“Big up yourself every time,” the singer, songwriter and percussionist Bunny Wailer said in 2012, addressing a crowd in Montego Bay at a festival celebrating the 50th anniversary of Jamaican independence. “Because without the foundation, nuttin’ nuh deh.” On March 2, 2021, reggae lost a piece of its foundation when the last surviving member of the Wailers passed on at age 73.
The Wailers, which Bunny cofounded in 1963, were a crucial part of the bedrock of Jamaican music. Bob Marley, Peter Tosh and Bunny sang hit after hit from their rude-boy days, when their satiny vocal harmonies helped to define ska, until they became Rasta lions, crafting essential LPs like 1973’s Catch a Fire and Burnin’, Bunny’s last recordings with the trio.
At the core of their work was a message of love, peace and unity that allowed reggae to become a global musical language. “We didn’t make this music for money,” Bunny told me the first time I interviewed him, speaking about the seminal recordings the trio created with Lee “Scratch” Perry at Studio 17.
Bunny, born Neville Livingston, and Marley met as kids in the rural village of Nine Mile, in the parish of Saint Ann. “He was 9 years of age and I was 7,” Bunny told me. “We went to the same school and we became very close because we wanted to know the habits of each other.”
He loved to sing and make his own instruments, building guitars out of bamboo and discarded sardine tins. “These songs I used to sing as a hobby but not something that I took very serious,” he said. “Robert heard me singing when he was not a singer … and he made himself a singer.” The friends stayed close when their families moved from Nine Mile to Trench Town, in the city of Kingston. In 1962 Marley recorded his first single, a song called “Judge Not,” for producer Leslie Kong. “I listened to him and said to him, I am very impressed to see that he had taken the music that seriously,” Bunny recalled. “He wanted me now to be involved, and he did not stop until he got me involved in the Wailers. And I’m still here wailing.”
“In Bunny Wailer rests the other two brothers,” Bunny told me. After Marley’s tragic death from cancer in 1981 and Tosh’s shocking murder in 1987, he would become the last living member of the founding Wailers, and an ambassador for reggae’s seminal generation. On the group’s powerful song “Pass It On,” they sang, “Live for yourself and you will live in vain/Live for others and you will live again.”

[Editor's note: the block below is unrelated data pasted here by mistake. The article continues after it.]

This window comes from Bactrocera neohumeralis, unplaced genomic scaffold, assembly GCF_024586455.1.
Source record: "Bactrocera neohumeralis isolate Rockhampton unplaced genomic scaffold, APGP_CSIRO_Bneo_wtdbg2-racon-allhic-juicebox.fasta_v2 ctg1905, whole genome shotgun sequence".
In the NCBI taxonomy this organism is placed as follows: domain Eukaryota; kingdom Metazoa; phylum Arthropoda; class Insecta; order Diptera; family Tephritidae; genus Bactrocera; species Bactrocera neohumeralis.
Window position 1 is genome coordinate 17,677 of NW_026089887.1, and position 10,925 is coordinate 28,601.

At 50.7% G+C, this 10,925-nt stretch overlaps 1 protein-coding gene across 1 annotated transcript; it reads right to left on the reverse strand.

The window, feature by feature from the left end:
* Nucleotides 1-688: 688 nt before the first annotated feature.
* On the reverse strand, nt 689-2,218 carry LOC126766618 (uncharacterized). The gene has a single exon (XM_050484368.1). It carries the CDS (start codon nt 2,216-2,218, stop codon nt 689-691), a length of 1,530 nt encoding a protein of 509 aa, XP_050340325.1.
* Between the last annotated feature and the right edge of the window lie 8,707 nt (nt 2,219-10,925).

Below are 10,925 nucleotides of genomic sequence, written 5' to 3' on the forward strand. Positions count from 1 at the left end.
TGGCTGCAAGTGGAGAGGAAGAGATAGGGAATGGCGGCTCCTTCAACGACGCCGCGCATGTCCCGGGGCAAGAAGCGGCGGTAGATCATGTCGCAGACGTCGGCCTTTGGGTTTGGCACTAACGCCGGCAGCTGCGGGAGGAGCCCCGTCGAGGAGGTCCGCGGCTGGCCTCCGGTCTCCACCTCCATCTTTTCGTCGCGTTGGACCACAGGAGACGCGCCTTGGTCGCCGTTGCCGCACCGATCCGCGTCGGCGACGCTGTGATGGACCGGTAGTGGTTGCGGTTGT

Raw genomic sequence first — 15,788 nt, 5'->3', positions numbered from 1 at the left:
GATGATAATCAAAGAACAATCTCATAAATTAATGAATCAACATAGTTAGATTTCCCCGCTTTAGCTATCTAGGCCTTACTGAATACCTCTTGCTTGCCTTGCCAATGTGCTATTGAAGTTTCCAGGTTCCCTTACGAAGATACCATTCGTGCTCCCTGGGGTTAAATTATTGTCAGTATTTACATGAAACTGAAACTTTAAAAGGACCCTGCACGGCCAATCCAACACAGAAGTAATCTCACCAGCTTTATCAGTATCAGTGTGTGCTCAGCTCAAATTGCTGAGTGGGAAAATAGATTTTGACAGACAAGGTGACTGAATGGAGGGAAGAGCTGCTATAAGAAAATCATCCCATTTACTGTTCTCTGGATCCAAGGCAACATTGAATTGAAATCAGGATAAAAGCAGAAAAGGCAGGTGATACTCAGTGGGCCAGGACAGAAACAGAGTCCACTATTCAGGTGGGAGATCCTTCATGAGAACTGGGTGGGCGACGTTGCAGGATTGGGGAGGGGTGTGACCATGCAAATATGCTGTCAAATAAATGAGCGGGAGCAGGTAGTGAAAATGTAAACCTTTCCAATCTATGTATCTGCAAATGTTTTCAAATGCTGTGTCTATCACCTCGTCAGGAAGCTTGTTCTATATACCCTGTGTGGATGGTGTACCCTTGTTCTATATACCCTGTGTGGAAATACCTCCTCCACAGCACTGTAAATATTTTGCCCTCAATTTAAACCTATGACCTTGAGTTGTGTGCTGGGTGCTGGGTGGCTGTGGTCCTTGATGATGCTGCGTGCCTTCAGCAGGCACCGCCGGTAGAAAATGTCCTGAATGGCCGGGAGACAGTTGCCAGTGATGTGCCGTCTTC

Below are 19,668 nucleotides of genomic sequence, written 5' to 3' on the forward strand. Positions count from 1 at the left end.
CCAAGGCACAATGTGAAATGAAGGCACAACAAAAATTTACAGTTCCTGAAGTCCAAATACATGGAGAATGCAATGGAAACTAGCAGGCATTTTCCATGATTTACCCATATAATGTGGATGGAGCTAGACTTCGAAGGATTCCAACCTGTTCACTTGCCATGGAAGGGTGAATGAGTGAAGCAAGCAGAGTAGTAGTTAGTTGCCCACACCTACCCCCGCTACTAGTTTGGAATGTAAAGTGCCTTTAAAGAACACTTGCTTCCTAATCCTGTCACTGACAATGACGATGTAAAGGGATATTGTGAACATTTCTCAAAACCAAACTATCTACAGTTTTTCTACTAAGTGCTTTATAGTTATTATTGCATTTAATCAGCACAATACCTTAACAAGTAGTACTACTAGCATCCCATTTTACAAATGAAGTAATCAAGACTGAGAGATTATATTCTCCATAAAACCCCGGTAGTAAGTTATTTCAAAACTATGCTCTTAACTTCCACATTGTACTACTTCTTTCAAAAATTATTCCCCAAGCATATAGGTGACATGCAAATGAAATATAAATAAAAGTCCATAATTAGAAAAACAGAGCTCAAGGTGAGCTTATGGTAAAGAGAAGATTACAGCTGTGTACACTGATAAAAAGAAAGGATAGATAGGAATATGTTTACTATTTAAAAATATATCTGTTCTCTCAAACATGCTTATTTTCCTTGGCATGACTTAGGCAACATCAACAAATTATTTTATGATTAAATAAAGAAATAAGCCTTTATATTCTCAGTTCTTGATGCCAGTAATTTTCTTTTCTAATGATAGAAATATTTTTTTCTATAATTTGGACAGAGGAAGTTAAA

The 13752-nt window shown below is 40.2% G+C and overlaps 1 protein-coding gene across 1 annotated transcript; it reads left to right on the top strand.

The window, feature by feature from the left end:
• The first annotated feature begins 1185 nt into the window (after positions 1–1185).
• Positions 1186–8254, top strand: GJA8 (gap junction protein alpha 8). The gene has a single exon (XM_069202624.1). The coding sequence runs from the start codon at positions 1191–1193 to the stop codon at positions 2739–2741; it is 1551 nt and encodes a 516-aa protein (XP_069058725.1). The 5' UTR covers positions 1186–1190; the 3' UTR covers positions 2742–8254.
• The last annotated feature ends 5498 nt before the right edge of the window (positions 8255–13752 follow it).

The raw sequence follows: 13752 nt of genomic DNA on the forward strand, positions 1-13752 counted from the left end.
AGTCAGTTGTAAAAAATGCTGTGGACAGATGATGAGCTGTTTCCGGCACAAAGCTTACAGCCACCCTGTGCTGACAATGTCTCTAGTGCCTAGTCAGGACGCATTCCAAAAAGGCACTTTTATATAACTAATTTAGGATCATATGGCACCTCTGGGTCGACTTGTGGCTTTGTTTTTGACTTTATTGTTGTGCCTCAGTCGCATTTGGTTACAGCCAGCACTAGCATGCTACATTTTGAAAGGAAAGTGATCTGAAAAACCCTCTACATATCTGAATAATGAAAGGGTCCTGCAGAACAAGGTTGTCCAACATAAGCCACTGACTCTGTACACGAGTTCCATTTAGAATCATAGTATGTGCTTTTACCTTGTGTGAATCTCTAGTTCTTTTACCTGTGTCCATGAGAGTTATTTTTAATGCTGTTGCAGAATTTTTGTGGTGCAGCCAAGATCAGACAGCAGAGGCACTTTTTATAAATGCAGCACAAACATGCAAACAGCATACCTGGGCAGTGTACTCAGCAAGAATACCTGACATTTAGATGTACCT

Bunny was a true spiritual believer — not surprising for someone who raised himself up out of poverty to become an internationally renowned singer. As such he never shied away from expressing his opinion, no matter how controversial. “Sometimes we have got to be discomforted to be comforted,” Bunny said to me.
As the art and design director for the Wailers, Neville Garrick had known Bunny since the early days. “Bunny was the one I got close to first,” said Neville, who designed the cover for Bunny’s classic 1976 solo debut, Blackheart Man. “He lived out on the beach in the bush. He wasn’t part of what Peter would call the ‘shitstem’ of living in the city. Bunny was the most rootical one. Him plant his likkle herb tree and plant him likkle vegetable.”
A Rastaman, Bunny considered smoking marijuana a holy sacrament, even though the act could easily land you in jail in Jamaica. “We would go to the country and go buy herb, and then we would have to be careful coming in for fear that you might get pulled over,” Neville recalled.
During one of their weed runs, they ran into a police checkpoint. Bunny had already served an 18-month sentence for ganja, and they both knew what the consequences would be if they were stopped and searched by the law enforcement they referred to as “beast.”
“I’m driving this little Citroën that can’t go more than about 60 miles an hour,” Neville said. “You can’t outrun nothing. And you know the roadblock — if you turn around they gonna see you.”
“Hold still, roots,” Bunny told him. “Them can’t see we. Just drive through the roadblock.”
Neville did what he was told. “Bunny had some scientific thing in a way,” he said. “I believed him and I just drove through the roadblock and they never waved us down. I think what that kind of illustrated was just positive energy, because negative energy pull negative energy toward you.”